After Decades of Inaction on Petrochemical Development, St. James Parish to Study Impacts of Solar

Photo by Jim Bowen | License

St. James Parish is internationally known for its clusters of petrochemical and plastic plants, known colloquially as Cancer Alley. After decades of inaction on – and in fact encouragement of – petrochemical development, the St. James Parish Council has now voted to further study the environmental and economic impacts of proposed solar farms in the parish, in spite of the fact that they’re generally considered safer and produce cleaner energy than fossil fuels.

In March of 2021, United Nations human rights experts called for an end to what they perceive as environmental racism happening in the area. According to data from the Environmental Protection Agency’s National Air Toxic Assessment map, the cancer risks in predominantly Black Districts in St. James Parish are significantly higher than in districts with predominantly white populations.

“Why has there been more debate in the council about solar farms than there was about building Formosa’s poisonous plastics plant in the 5th district?” asked Louisiana Bucket Brigade director Anne Rolfes, referring to the $9.4 billion Formosa Plastics plant proposed for the district in St. James with the highest Black populations known as the “Sunshine Project.”

The solar farm study is part of the council’s consideration on whether it should issue a moratorium on new solar farms in order to protect the area’s economy. The study will examine how using land to generate electricity instead of agriculture will affect the local economy.

According to a land-use attorney who spoke at Wednesday’s meeting, the St. James Parish Council already has the discretion to approve or deny new solar projects.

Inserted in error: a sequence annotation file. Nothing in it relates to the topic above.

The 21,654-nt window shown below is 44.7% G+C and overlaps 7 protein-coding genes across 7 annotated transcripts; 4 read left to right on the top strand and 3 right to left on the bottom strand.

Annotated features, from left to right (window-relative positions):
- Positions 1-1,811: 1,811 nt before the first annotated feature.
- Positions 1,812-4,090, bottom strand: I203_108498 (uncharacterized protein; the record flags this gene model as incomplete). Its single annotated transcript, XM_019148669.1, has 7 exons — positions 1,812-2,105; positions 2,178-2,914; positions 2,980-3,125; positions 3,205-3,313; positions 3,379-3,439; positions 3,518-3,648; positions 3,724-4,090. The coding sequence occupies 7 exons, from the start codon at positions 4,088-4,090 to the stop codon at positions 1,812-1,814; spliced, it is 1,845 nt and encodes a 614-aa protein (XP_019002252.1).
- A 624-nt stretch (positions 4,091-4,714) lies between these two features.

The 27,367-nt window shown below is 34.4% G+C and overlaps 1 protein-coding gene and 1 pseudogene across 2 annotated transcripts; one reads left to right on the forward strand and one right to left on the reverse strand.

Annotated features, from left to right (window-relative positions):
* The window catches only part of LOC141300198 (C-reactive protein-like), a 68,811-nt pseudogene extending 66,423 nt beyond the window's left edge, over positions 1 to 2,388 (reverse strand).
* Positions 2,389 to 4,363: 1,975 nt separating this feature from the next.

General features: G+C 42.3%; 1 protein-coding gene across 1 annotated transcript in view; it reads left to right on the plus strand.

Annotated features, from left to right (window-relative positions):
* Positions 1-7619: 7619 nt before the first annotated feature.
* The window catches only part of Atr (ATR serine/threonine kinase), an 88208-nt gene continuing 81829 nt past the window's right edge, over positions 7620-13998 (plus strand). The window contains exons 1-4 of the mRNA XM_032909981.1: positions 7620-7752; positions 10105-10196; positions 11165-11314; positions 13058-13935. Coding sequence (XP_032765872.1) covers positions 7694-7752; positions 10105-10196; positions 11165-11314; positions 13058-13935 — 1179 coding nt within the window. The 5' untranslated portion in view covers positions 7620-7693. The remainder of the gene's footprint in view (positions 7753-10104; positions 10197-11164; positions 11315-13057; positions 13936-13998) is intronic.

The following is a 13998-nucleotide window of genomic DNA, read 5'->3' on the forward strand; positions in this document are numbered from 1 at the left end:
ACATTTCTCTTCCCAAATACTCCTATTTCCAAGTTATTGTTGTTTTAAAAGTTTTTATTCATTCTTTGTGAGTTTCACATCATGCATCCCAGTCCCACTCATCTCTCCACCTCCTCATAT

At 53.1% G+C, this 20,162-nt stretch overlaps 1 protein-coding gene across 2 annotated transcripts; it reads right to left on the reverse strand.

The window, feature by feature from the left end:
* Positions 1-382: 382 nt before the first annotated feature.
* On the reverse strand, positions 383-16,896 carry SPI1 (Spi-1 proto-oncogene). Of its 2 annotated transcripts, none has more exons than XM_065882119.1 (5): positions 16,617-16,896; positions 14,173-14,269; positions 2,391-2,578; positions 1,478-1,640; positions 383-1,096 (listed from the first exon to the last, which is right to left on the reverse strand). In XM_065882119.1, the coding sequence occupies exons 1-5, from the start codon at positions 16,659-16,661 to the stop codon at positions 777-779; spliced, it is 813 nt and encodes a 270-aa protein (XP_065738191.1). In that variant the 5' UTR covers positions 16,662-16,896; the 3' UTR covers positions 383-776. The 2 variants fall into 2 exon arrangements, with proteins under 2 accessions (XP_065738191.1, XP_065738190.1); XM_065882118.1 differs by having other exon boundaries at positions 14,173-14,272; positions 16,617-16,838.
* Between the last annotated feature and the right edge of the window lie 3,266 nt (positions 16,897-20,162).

“The difference with a moratorium is that applicants are cut off at the front end, rather than having the right to go through the application process,” he said.

Currently, one 200-acre solar farm has been granted a permit in St. James Parish, while proposals for 3,900 acres of solar farms have been denied. At the same time, a land-use plan approved by the council in 2014 has paved the way for further petrochemical development – sometimes in secretive, deceptive ways according to one report.

Entergy Corp., DE Shaw & Co’s renewable-investment unit, and NextEra Energy Inc. have all been seeking to build new solar farms or buy power from new solar arrays in and around southern Louisiana. Solar farms, which do not produce air pollution or greenhouse gas emissions are generally seen as an important resource in the fight against climate change.

“St. James Parish does need to determine the best uses for its land, but it should apply this strict level of scrutiny to the polluting petrochemical plants rather than snuffing out the renewable sources of energy this community needs to secure its future,” Rolfes said.

Click here to watch the meeting. (For better audio quality, the use of headphones is advised.)


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